Scottish Highlands accent: Hector explains the traditional Highland game of shinty

Description

English

There is no transcript or commentary for this recording.

About the speaker

Hector McKenzie (b.1976; male; student)

Transcript

Transcript

A:         It’s a stick and ball game played by teams consisting of twelve players.  And it’s related to the Irish game of hurling.  It’s a very fast, very exciting and quite a physical game as well.  But it demands great hand, eye coordination.  And it’s a very skilful game.  And I was – well, began playing shinty when I was in primary school.  And the – Kilmuir and, indeed, the Trotternish as a whole – it wasn’t a very, very – it didn’t have a very strong – a very strong shinty heritage like other parts of the island for Portree or Bornesketaig or Sleat.  They did play shinty, at some stage, going back.  I believe they used to have a new year’s game over in the common, in the common grazings here in Kilmuir at New Year.  But, apart from that there wasn’t a strong shinty tradition.  But when I was in primary school, it was decided amongst the other schools in the end to form a league and to encourage and promote shinty.  And I remember, the first day we got shinty sticks.  Came to the school and they were given to us to go and play with it at the break time.  And I think we went quite wild.  We were hitting anything that moved and almost hitting each other as well.  And there was one boy, a good friend of mine, and I don’t know exactly what happened, but, anyway, somebody swung and he got hit in the face and he had to be taken away to hospital.  And the shinty sticks were locked up until we got a proper coach.  And we did get a super coach in Donny McKinnon from Uig.  And he took us one day a week down in Uig for shinty lessons.  And we slowly learnt to defend ourselves and stop getting hit in the face and things like that.  And we had – there was a team formed between the schools of Kilmuir and Uig, and we had quite a successful team back in the primary school.  Although the only team we could never beat was Portree because they had such a big pool to draw from.  And it was always like a big game when we were going to play against Portree.  I played as a goalkeeper in primary school.  And I always – I used to give my defenders, and Donny as well, an awful time.  Because I used to like – when the ball came near me I used to like collecting the ball and running up to the halfway line and hitting it, with everybody else around me screaming at me.  But it was good fun.  And then I played a bit of shinty in the high school as well and the – well, the shinty coach in the high school was DR MacDonald, who comes from – well, he’s a native of North Uist.  And he, like Donny, has done an awful lot for shinty on the island.  And he was a great encouragement to us in the high school.  And then it just seemed natural to go – when I went to university, just to carry on playing.  And I’ve made some great, great friends through it.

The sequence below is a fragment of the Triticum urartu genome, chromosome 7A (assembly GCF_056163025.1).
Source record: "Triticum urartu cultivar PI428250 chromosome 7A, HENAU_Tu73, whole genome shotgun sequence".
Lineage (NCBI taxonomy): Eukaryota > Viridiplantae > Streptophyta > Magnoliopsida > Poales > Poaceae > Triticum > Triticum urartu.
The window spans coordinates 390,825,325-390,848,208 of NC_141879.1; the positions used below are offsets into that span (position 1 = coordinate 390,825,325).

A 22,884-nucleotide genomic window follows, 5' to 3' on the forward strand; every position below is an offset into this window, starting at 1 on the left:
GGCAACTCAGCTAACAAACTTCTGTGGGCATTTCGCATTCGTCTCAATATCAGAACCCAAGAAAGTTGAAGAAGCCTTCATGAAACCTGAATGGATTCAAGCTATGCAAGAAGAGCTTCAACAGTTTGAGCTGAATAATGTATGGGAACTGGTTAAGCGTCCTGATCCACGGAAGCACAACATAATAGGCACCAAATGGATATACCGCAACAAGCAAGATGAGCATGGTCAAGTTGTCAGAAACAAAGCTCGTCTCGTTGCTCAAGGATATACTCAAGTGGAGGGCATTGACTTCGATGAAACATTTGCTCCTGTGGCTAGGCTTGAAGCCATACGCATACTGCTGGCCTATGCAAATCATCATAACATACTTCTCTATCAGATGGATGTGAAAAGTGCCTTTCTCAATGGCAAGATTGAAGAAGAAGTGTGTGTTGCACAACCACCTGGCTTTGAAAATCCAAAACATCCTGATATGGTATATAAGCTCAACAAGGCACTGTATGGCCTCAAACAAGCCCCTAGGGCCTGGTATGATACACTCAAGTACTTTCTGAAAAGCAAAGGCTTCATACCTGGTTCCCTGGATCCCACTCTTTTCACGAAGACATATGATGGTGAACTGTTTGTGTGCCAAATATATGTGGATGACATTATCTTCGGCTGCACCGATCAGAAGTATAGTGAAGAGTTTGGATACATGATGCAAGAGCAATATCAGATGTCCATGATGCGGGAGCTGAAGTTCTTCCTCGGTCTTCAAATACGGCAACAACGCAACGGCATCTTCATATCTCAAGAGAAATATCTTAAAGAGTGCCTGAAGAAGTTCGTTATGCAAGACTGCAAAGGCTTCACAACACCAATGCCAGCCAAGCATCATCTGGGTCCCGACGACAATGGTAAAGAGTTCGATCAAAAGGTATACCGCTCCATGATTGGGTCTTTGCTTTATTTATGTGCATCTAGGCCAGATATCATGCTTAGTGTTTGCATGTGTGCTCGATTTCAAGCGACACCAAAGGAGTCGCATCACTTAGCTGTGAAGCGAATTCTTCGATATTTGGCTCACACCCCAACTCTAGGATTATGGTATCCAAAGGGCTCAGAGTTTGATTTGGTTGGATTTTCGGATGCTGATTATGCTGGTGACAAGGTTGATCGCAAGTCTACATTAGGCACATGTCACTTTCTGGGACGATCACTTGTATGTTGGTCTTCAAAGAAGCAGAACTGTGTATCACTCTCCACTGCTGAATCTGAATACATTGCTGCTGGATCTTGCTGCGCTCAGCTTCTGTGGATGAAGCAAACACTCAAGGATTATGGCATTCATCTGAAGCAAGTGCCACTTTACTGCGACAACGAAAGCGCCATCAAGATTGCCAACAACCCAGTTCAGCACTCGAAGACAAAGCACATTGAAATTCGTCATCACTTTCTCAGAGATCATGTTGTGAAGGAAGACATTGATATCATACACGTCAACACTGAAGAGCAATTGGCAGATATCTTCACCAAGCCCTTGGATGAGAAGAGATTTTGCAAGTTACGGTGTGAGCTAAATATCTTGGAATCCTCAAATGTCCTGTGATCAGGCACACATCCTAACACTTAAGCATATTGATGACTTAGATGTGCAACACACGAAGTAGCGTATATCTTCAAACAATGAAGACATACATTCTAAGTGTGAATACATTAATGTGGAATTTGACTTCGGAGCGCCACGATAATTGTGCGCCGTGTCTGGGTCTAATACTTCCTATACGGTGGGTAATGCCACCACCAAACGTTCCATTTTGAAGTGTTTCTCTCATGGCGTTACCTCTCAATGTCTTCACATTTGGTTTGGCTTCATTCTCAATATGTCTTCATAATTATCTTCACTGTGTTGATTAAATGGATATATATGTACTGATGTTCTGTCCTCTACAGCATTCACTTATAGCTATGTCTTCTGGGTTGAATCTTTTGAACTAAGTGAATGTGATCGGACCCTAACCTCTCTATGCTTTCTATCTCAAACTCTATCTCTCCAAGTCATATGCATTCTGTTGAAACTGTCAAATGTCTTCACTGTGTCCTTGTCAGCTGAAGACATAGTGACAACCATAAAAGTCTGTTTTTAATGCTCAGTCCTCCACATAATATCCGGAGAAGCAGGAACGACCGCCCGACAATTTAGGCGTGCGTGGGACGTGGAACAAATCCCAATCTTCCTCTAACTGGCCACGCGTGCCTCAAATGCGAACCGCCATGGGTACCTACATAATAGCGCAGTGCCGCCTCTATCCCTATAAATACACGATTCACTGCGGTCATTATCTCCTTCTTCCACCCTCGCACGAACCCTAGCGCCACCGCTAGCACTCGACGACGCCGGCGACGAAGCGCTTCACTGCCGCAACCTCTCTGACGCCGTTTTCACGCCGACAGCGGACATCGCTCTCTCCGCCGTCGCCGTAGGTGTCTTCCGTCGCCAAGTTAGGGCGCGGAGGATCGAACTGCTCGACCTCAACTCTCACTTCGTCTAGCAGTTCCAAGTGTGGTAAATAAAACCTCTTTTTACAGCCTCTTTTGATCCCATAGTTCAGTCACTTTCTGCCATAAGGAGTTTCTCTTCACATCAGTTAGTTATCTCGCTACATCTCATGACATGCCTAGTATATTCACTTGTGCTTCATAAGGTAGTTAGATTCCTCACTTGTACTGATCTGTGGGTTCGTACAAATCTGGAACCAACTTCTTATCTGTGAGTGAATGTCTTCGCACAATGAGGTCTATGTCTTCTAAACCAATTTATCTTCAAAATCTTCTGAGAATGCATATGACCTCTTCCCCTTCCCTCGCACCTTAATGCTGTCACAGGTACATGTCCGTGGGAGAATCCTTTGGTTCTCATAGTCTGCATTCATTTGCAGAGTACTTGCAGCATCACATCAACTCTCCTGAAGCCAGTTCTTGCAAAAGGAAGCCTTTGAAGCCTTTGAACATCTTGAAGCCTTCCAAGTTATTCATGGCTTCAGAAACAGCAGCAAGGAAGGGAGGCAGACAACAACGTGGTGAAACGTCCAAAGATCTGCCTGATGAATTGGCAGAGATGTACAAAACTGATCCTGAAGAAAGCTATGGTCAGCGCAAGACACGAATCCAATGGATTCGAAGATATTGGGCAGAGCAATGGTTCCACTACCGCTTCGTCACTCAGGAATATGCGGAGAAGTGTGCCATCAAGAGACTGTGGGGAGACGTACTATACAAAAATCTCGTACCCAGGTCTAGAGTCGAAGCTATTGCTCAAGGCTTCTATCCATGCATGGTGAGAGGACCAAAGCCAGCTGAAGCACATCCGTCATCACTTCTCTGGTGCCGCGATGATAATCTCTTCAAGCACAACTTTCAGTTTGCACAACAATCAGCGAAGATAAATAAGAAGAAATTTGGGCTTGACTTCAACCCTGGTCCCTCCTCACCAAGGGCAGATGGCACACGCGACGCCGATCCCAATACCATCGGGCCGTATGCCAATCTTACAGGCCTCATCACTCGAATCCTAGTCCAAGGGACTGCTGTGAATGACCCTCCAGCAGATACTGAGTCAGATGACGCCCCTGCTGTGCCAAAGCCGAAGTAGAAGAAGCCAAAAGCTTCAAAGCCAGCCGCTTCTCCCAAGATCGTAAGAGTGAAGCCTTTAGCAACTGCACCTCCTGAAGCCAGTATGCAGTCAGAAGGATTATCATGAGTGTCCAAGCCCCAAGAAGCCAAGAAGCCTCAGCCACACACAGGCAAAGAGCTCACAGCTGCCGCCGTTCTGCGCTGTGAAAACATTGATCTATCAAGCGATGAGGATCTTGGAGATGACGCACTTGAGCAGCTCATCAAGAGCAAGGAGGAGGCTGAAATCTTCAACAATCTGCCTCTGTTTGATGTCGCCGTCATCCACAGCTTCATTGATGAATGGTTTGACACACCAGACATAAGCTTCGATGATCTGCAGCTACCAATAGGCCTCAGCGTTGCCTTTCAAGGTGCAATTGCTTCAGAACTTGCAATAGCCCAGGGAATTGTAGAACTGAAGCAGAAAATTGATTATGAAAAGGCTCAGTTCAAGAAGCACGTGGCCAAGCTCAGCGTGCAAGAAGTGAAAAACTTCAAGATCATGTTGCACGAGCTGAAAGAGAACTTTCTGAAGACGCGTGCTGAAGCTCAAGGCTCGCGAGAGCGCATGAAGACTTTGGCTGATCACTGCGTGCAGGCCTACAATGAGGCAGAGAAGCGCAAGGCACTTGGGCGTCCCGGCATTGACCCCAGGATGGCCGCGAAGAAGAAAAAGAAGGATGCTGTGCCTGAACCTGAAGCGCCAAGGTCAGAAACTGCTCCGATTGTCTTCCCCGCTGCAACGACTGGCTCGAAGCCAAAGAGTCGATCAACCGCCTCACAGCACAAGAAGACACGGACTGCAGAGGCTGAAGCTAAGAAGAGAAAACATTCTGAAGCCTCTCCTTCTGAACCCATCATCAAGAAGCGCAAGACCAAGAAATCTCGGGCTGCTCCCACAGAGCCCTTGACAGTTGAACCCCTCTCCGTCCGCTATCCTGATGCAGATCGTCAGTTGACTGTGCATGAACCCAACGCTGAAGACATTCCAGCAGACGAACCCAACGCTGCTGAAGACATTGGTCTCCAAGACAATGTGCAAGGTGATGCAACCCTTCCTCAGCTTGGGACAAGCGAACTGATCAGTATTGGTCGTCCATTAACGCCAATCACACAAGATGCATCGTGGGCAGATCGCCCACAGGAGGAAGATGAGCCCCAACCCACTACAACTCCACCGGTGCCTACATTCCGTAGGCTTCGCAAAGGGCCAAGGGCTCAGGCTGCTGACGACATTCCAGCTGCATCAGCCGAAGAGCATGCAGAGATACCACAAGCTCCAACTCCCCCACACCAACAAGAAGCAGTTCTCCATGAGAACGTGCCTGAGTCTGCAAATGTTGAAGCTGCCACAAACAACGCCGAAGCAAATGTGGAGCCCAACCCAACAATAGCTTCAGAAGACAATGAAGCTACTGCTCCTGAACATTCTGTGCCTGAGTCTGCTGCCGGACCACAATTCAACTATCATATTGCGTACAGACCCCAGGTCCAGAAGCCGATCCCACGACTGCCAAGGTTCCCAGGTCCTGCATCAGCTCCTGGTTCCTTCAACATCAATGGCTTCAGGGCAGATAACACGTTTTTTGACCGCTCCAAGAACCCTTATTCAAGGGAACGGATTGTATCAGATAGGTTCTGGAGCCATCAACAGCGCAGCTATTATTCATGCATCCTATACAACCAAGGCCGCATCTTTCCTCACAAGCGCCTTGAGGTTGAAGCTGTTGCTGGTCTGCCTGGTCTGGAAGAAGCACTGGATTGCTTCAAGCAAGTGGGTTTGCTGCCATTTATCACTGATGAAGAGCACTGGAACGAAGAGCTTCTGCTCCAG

Q:        Quite a social life attached to it? 

 

A:         It is, yes, och, yes.  It’s a great way of just getting away from Aberdeen and you get out to the Highlands, to different places, from the Central Highlands, Kingussie, right over to the west coast, to Fort William and to Skye.  And the shinty world, it’s quite a close-knit world.  And it’s great just to be able to have a blether and a drink with team mates and opponents after the game.  And it’s – it is a really nice, sociable game.  I think there was – somebody was writing about it in a paper quite – one of our – maybe a famous magazine.  And they just couldn’t understand that – how, you know, twelve or twenty-four guys could be on a pitch knocking lumps out of one another for ninety minutes, and then go into the pub and then, you know, socialising and having a sociable drink afterwards.  But it is, it’s a smashing game.

Title:
Scottish Highlands accent: Hector explains the traditional Highland game of shinty
Date:
1998
Duration:
5:09
Format:
Sound recording
Language:
English
Copyright:
© BBC
Usage terms
Except as otherwise permitted by your national copyright laws this material may not be copied or distributed further.
Held by
British Library
Shelfmark:
C900/21170

Full catalogue details

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